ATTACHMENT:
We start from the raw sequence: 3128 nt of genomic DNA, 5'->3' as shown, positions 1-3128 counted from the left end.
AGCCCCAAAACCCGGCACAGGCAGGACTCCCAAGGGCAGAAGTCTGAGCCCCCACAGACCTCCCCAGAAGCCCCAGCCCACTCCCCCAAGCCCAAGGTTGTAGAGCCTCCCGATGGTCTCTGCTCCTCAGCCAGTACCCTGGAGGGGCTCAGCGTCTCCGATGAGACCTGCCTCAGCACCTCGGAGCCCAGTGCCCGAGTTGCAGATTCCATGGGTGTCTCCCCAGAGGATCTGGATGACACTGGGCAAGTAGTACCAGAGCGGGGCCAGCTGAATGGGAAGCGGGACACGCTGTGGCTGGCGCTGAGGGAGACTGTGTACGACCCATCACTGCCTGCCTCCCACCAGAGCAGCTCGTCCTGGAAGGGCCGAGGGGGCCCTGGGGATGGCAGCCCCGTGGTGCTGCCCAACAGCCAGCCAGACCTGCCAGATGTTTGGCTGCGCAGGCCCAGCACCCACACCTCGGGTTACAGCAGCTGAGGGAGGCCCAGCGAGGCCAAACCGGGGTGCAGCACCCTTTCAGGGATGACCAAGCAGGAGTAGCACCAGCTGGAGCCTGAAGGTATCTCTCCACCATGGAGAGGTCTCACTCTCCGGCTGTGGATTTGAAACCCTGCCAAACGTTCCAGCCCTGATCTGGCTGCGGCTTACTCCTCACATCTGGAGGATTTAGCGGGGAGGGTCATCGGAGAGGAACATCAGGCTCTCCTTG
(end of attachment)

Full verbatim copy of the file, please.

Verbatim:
We start from the raw sequence: 3128 nt of genomic DNA, 5'->3' as shown, positions 1-3128 counted from the left end.
AGCCCCAAAACCCGGCACAGGCAGGACTCCCAAGGGCAGAAGTCTGAGCCCCCACAGACCTCCCCAGAAGCCCCAGCCCACTCCCCCAAGCCCAAGGTTGTAGAGCCTCCCGATGGTCTCTGCTCCTCAGCCAGTACCCTGGAGGGGCTCAGCGTCTCCGATGAGACCTGCCTCAGCACCTCGGAGCCCAGTGCCCGAGTTGCAGATTCCATGGGTGTCTCCCCAGAGGATCTGGATGACACTGGGCAAGTAGTACCAGAGCGGGGCCAGCTGAATGGGAAGCGGGACACGCTGTGGCTGGCGCTGAGGGAGACTGTGTACGACCCATCACTGCCTGCCTCCCACCAGAGCAGCTCGTCCTGGAAGGGCCGAGGGGGCCCTGGGGATGGCAGCCCCGTGGTGCTGCCCAACAGCCAGCCAGACCTGCCAGATGTTTGGCTGCGCAGGCCCAGCACCCACACCTCGGGTTACAGCAGCTGAGGGAGGCCCAGCGAGGCCAAACCGGGGTGCAGCACCCTTTCAGGGATGACCAAGCAGGAGTAGCACCAGCTGGAGCCTGAAGGTATCTCTCCACCATGGAGAGGTCTCACTCTCCGGCTGTGGATTTGAAACCCTGCCAAACGTTCCAGCCCTGATCTGGCTGCGGCTTACTCCTCACATCTGGAGGATTTAGCGGGGAGGGTCATCGGAGAGGAACATCAGGCTCTCCTTG